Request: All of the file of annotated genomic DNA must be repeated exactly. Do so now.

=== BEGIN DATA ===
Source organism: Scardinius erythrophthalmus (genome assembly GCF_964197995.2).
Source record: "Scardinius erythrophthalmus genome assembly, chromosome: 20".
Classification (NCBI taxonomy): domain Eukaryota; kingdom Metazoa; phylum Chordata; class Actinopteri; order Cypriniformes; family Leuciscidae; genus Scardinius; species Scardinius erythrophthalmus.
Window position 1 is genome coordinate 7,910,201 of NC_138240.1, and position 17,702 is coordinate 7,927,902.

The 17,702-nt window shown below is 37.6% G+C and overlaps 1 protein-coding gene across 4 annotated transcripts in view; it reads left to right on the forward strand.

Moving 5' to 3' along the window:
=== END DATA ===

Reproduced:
Source organism: Scardinius erythrophthalmus (genome assembly GCF_964197995.2).
Source record: "Scardinius erythrophthalmus genome assembly, chromosome: 20".
Classification (NCBI taxonomy): domain Eukaryota; kingdom Metazoa; phylum Chordata; class Actinopteri; order Cypriniformes; family Leuciscidae; genus Scardinius; species Scardinius erythrophthalmus.
Window position 1 is genome coordinate 7,910,201 of NC_138240.1, and position 17,702 is coordinate 7,927,902.

The 17,702-nt window shown below is 37.6% G+C and overlaps 1 protein-coding gene across 4 annotated transcripts in view; it reads left to right on the forward strand.

Moving 5' to 3' along the window: